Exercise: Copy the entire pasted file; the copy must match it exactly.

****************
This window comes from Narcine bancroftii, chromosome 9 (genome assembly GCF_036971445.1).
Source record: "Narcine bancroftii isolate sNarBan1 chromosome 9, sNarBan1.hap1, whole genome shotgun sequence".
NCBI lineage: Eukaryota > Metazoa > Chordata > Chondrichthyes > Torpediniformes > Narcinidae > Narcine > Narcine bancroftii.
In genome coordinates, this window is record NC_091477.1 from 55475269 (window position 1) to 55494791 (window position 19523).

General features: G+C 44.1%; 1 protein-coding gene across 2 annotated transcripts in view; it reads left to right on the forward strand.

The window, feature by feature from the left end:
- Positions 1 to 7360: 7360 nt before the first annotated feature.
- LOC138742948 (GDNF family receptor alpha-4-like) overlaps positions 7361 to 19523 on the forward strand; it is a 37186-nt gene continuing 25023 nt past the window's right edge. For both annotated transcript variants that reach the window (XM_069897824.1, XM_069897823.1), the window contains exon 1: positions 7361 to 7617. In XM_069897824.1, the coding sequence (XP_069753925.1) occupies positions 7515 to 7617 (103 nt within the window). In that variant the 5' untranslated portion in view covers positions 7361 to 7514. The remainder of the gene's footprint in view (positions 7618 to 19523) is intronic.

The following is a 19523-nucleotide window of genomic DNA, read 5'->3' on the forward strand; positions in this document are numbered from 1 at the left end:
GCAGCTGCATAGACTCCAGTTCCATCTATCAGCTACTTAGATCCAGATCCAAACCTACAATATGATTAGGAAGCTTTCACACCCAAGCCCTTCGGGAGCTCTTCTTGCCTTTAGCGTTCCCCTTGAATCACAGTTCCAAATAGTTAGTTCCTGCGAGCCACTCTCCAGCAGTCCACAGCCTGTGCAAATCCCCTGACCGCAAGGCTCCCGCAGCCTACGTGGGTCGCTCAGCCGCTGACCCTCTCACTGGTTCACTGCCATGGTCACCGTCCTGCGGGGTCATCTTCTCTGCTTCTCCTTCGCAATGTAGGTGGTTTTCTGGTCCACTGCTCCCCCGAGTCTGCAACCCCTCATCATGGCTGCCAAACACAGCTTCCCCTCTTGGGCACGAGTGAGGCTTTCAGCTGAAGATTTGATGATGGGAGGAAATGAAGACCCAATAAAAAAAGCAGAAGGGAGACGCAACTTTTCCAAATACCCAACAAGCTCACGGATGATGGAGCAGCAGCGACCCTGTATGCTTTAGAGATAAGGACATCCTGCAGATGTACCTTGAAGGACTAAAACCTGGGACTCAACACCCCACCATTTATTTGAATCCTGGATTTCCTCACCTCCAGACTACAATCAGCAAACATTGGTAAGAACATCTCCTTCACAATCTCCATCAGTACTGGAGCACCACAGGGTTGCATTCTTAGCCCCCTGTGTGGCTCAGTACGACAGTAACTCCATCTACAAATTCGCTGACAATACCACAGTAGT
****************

This window comes from Narcine bancroftii, chromosome 9 (genome assembly GCF_036971445.1).
Source record: "Narcine bancroftii isolate sNarBan1 chromosome 9, sNarBan1.hap1, whole genome shotgun sequence".
NCBI lineage: Eukaryota > Metazoa > Chordata > Chondrichthyes > Torpediniformes > Narcinidae > Narcine > Narcine bancroftii.
In genome coordinates, this window is record NC_091477.1 from 55475269 (window position 1) to 55494791 (window position 19523).

General features: G+C 44.1%; 1 protein-coding gene across 2 annotated transcripts in view; it reads left to right on the forward strand.

The window, feature by feature from the left end:
- Positions 1 to 7360: 7360 nt before the first annotated feature.
- LOC138742948 (GDNF family receptor alpha-4-like) overlaps positions 7361 to 19523 on the forward strand; it is a 37186-nt gene continuing 25023 nt past the window's right edge. For both annotated transcript variants that reach the window (XM_069897824.1, XM_069897823.1), the window contains exon 1: positions 7361 to 7617. In XM_069897824.1, the coding sequence (XP_069753925.1) occupies positions 7515 to 7617 (103 nt within the window). In that variant the 5' untranslated portion in view covers positions 7361 to 7514. The remainder of the gene's footprint in view (positions 7618 to 19523) is intronic.

The following is a 19523-nucleotide window of genomic DNA, read 5'->3' on the forward strand; positions in this document are numbered from 1 at the left end:
GCAGCTGCATAGACTCCAGTTCCATCTATCAGCTACTTAGATCCAGATCCAAACCTACAATATGATTAGGAAGCTTTCACACCCAAGCCCTTCGGGAGCTCTTCTTGCCTTTAGCGTTCCCCTTGAATCACAGTTCCAAATAGTTAGTTCCTGCGAGCCACTCTCCAGCAGTCCACAGCCTGTGCAAATCCCCTGACCGCAAGGCTCCCGCAGCCTACGTGGGTCGCTCAGCCGCTGACCCTCTCACTGGTTCACTGCCATGGTCACCGTCCTGCGGGGTCATCTTCTCTGCTTCTCCTTCGCAATGTAGGTGGTTTTCTGGTCCACTGCTCCCCCGAGTCTGCAACCCCTCATCATGGCTGCCAAACACAGCTTCCCCTCTTGGGCACGAGTGAGGCTTTCAGCTGAAGATTTGATGATGGGAGGAAATGAAGACCCAATAAAAAAAGCAGAAGGGAGACGCAACTTTTCCAAATACCCAACAAGCTCACGGATGATGGAGCAGCAGCGACCCTGTATGCTTTAGAGATAAGGACATCCTGCAGATGTACCTTGAAGGACTAAAACCTGGGACTCAACACCCCACCATTTATTTGAATCCTGGATTTCCTCACCTCCAGACTACAATCAGCAAACATTGGTAAGAACATCTCCTTCACAATCTCCATCAGTACTGGAGCACCACAGGGTTGCATTCTTAGCCCCCTGTGTGGCTCAGTACGACAGTAACTCCATCTACAAATTCGCTGACAATACCACAGTAGT